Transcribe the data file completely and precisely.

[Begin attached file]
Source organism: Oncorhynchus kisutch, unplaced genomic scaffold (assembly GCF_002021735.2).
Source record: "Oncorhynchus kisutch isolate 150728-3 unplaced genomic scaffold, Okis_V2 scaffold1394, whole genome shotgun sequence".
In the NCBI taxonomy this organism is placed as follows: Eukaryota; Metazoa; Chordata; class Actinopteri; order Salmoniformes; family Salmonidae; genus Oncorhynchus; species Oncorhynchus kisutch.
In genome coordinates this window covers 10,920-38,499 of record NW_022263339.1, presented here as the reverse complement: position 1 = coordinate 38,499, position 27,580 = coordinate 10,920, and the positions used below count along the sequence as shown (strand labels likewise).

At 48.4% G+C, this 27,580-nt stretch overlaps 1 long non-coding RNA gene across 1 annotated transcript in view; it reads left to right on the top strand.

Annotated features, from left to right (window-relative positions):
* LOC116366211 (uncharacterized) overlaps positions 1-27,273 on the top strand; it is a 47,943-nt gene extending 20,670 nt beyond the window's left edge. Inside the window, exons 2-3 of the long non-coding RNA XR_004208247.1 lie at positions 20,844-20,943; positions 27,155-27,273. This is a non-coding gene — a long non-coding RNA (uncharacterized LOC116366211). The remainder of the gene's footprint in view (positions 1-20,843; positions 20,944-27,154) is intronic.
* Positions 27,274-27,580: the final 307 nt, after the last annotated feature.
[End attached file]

Source organism: Oncorhynchus kisutch, unplaced genomic scaffold (assembly GCF_002021735.2).
Source record: "Oncorhynchus kisutch isolate 150728-3 unplaced genomic scaffold, Okis_V2 scaffold1394, whole genome shotgun sequence".
In the NCBI taxonomy this organism is placed as follows: Eukaryota; Metazoa; Chordata; class Actinopteri; order Salmoniformes; family Salmonidae; genus Oncorhynchus; species Oncorhynchus kisutch.
In genome coordinates this window covers 10,920-38,499 of record NW_022263339.1, presented here as the reverse complement: position 1 = coordinate 38,499, position 27,580 = coordinate 10,920, and the positions used below count along the sequence as shown (strand labels likewise).

At 48.4% G+C, this 27,580-nt stretch overlaps 1 long non-coding RNA gene across 1 annotated transcript in view; it reads left to right on the top strand.

Annotated features, from left to right (window-relative positions):
* LOC116366211 (uncharacterized) overlaps positions 1-27,273 on the top strand; it is a 47,943-nt gene extending 20,670 nt beyond the window's left edge. Inside the window, exons 2-3 of the long non-coding RNA XR_004208247.1 lie at positions 20,844-20,943; positions 27,155-27,273. This is a non-coding gene — a long non-coding RNA (uncharacterized LOC116366211). The remainder of the gene's footprint in view (positions 1-20,843; positions 20,944-27,154) is intronic.
* Positions 27,274-27,580: the final 307 nt, after the last annotated feature.